Category Archives: All in the Family

Bea Arthur, RIP

Edith’s cousin Maude Findlay going toe to toe with Archie Bunker.
(I suspect the changed intro music is there for some copyright reasons.)
Part 1
Part 2
Part 3

Of course, Bea Arthur was also a star of Golden Girls, as well, as well as a song and dance person, as this Mark Evanier find showed.

ROG

Roger Answers Your Questions, Scott and Gordini

The blogger Scott, husband of Marcia and father of Nigel, one of those people who still cares about the NHL, was kind enough to ask:

1. What do you think are the chances of us seeing another “Subway Series” this October?

You must have me mistaken with someone who has any idea. I had the St. Louis Cardinals losing every round they played (and won) last year.

That said, highly unlikely. In fact, much to my surprise, I think the Yankees have a better chance of getting there than the Mets, much to my disappointment. I’m rooting for the wild card to come out of the NL West (and for the Mets to win their division) because I think THEY think they can’t beat the Phillies in a second round matchup, whereas the Yankees could beat Boston, if they get past the first round. Though the Yanks have had a difficult time with the Angels this season, so if the Angels beat the Red Sox, the Yankees may be in trouble. Incidentally, yesterday was the centennial of the birth of original Angels’ owner, Gene Autry.

(When you asked a few days ago, the Mets were up by 2 games. Now they’re tied with a game to go, with no guarantee that they’ll even get IN the playoffs.)

2. What do you consider your favorite TV Drama of all-time?

Quite possibly St. Elsewhere, although Hill Street Blues and Homicide are up there. My favorite show as a kid, though was the Defenders, a lawyer show with E.G. Marshall and a pre-Brady Bunch Robert Reed. I was also fond of East Side/West Side with George C. Scott. There was an anthology show called The Bold Ones, and The Senator segment with Hal Holbrook was great, got Emmy love, but it lasted but a season. Was Twilight Zone a drama? That gets its own special mention.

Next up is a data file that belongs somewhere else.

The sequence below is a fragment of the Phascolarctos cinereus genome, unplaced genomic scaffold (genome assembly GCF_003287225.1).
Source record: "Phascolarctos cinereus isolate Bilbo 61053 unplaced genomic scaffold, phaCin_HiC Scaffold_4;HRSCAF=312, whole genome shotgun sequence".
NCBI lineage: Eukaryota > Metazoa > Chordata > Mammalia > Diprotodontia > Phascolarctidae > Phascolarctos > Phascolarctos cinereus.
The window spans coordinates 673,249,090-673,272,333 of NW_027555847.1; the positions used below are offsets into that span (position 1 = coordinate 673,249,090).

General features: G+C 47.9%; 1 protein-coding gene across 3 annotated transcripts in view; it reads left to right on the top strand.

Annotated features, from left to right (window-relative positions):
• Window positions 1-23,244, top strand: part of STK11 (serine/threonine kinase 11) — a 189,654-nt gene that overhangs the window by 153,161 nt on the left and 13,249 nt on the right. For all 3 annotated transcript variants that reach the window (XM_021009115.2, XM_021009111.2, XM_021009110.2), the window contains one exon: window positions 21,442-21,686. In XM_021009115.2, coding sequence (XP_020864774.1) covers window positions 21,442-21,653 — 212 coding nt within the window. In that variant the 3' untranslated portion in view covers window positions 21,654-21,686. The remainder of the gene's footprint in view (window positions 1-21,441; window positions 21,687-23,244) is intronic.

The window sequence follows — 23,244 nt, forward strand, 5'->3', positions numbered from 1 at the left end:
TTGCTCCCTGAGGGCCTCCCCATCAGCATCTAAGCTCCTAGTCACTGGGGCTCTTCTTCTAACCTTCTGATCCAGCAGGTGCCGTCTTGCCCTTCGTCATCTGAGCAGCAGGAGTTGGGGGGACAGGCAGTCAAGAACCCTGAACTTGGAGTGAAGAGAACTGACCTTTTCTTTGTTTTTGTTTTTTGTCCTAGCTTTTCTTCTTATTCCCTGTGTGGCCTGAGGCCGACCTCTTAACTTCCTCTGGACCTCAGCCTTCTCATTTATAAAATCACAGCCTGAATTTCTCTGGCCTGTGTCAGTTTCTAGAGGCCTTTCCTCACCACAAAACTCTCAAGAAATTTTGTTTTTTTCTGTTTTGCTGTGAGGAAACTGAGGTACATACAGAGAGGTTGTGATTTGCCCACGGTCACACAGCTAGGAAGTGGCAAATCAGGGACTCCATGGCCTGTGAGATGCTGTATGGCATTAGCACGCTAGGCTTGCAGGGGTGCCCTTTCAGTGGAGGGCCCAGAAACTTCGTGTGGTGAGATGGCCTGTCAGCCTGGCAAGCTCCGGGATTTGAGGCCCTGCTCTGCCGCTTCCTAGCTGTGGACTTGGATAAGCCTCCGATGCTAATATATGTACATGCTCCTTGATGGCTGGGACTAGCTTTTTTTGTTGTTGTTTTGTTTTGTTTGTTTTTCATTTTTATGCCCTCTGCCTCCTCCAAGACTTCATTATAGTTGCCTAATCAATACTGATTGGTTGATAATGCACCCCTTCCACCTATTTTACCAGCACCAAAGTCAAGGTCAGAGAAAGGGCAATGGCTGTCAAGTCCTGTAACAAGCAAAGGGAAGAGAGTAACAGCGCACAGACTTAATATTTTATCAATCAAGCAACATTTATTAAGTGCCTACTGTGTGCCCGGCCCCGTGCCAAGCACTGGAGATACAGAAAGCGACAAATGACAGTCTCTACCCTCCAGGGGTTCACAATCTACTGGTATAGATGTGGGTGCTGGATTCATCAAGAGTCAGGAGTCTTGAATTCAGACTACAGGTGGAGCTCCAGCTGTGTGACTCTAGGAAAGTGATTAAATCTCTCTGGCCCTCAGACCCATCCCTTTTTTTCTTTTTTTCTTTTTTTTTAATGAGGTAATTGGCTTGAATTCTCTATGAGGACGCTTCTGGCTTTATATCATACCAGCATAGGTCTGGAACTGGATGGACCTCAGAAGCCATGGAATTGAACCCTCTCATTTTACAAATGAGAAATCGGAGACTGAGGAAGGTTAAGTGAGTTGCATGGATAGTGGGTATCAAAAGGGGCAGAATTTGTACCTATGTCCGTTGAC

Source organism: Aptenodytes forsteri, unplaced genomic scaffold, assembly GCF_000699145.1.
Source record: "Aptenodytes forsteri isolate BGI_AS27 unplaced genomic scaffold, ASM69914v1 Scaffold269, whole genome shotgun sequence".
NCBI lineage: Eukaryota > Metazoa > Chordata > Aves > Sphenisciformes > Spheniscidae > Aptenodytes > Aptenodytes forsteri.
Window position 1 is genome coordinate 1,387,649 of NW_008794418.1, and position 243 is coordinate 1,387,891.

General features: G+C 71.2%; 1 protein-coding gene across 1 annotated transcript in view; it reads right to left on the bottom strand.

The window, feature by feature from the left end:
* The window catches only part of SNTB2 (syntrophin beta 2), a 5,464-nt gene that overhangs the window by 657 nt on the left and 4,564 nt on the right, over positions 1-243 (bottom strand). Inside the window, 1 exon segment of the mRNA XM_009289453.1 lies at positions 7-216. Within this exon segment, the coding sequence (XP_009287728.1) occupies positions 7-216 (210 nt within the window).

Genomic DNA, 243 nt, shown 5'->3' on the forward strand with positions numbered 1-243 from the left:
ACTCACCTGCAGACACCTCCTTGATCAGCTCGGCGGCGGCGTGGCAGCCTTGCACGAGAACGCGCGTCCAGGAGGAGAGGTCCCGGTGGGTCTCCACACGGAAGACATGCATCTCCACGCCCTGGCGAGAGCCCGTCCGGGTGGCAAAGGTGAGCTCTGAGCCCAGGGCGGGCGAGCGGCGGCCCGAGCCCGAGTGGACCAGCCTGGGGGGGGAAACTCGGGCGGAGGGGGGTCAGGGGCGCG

3. What do you consider your favorite TV sit-com of all-time?

The Dick van Dyke Show. The perfect balance of home life and work life. Great physical comedy by DVD. MTM’s capri pants. And Richard Deacon from Binghamton, NY. Lasted five years – not too short, not long enough to wear out its welcome, which I’m afraid M*A*S*H, arguably a better show in its prime, did for me.

Though I must give some consideration to the Mary Tyler Moore Show, with a magnificent evolving cast, also did home and work well, as did, now that I think of it, the Bob Newhart Show, the one where he plays the shrink.

A comedy that evolved into a good show was Barney Miller, which scrapped any real pretense of a home life after the first season (Barbara Barrie played Barney’s wife), and found its voice.

4. What scares you the most about Lydia growing up?

I suppose I’m dreading that inevitable teenage period when she thinks I’m an irrelevant, archaic druid. But I have to say that the great thing about having no idea what you’re doing as a parent – in that most of my preconceived notions about fatherhood could be tossed into the Dumpster – is that I don’t think too much about her Growing Up; I’m trying to take care of her Now.

I am reminded, again, about racism and racialism. I had never heard the latter term until I watched some Nelson Mandela speech right after he was released from prison. Some people use the terms interchangeably, but I feel a distinction. To me, racism is blatant inequity under the law or in society; e.g., the Jena 6 charged more harshly for their crimes than the white students who had assaulted black kids. Whereas, racialism is more the “damn fool” things people say and do, such as Bill O’Reilly.
I just started reading Anti-Racist Parent. By “just”, I mean yesterday; interesting stuff.

Back to TV: Lydia decided just this week that she wanted to put on her right sock, then her right shoe, left sock and left shoe. This reminded me of a conversation that Mike Stivic had with Archie Bunker (a sock, sock, shoe, shoe guy) on All in the Family; that was a good show, too.
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Meanwhile, blogger Gordon, newly re-minted Chicagoan, podcaster, and most importantly, March Piscean, writes: “OK, well, here’s a question that I think you can answer: do you ever have a moment where you think ‘I’m so full of hot gas?'”